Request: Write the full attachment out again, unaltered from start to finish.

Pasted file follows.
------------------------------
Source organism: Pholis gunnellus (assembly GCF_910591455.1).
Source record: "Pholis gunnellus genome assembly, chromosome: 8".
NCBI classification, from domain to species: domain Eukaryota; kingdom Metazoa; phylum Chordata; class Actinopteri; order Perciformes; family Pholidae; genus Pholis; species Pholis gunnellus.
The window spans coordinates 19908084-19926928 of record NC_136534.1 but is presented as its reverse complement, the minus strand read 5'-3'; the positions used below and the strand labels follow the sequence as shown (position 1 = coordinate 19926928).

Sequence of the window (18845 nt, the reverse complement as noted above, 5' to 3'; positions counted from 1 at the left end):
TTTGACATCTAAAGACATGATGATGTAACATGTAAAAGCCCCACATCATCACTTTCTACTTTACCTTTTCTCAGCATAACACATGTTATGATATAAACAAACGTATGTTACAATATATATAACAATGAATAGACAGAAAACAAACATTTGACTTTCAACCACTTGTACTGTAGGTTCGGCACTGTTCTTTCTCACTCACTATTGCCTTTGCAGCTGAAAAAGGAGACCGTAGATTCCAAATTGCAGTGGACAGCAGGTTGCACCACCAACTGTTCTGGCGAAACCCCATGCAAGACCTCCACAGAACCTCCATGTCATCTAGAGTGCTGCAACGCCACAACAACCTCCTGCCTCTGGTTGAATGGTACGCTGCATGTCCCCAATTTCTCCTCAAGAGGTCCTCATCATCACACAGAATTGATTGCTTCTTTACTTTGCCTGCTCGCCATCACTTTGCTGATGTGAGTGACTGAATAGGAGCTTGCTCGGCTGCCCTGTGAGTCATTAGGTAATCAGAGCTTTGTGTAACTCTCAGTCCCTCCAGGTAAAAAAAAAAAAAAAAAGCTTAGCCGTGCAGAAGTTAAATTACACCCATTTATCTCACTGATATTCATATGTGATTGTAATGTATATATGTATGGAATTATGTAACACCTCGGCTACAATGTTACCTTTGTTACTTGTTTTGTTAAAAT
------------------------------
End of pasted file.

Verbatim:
Source organism: Pholis gunnellus (assembly GCF_910591455.1).
Source record: "Pholis gunnellus genome assembly, chromosome: 8".
NCBI classification, from domain to species: domain Eukaryota; kingdom Metazoa; phylum Chordata; class Actinopteri; order Perciformes; family Pholidae; genus Pholis; species Pholis gunnellus.
The window spans coordinates 19908084-19926928 of record NC_136534.1 but is presented as its reverse complement, the minus strand read 5'-3'; the positions used below and the strand labels follow the sequence as shown (position 1 = coordinate 19926928).

Sequence of the window (18845 nt, the reverse complement as noted above, 5' to 3'; positions counted from 1 at the left end):
TTTGACATCTAAAGACATGATGATGTAACATGTAAAAGCCCCACATCATCACTTTCTACTTTACCTTTTCTCAGCATAACACATGTTATGATATAAACAAACGTATGTTACAATATATATAACAATGAATAGACAGAAAACAAACATTTGACTTTCAACCACTTGTACTGTAGGTTCGGCACTGTTCTTTCTCACTCACTATTGCCTTTGCAGCTGAAAAAGGAGACCGTAGATTCCAAATTGCAGTGGACAGCAGGTTGCACCACCAACTGTTCTGGCGAAACCCCATGCAAGACCTCCACAGAACCTCCATGTCATCTAGAGTGCTGCAACGCCACAACAACCTCCTGCCTCTGGTTGAATGGTACGCTGCATGTCCCCAATTTCTCCTCAAGAGGTCCTCATCATCACACAGAATTGATTGCTTCTTTACTTTGCCTGCTCGCCATCACTTTGCTGATGTGAGTGACTGAATAGGAGCTTGCTCGGCTGCCCTGTGAGTCATTAGGTAATCAGAGCTTTGTGTAACTCTCAGTCCCTCCAGGTAAAAAAAAAAAAAAAAAGCTTAGCCGTGCAGAAGTTAAATTACACCCATTTATCTCACTGATATTCATATGTGATTGTAATGTATATATGTATGGAATTATGTAACACCTCGGCTACAATGTTACCTTTGTTACTTGTTTTGTTAAAAT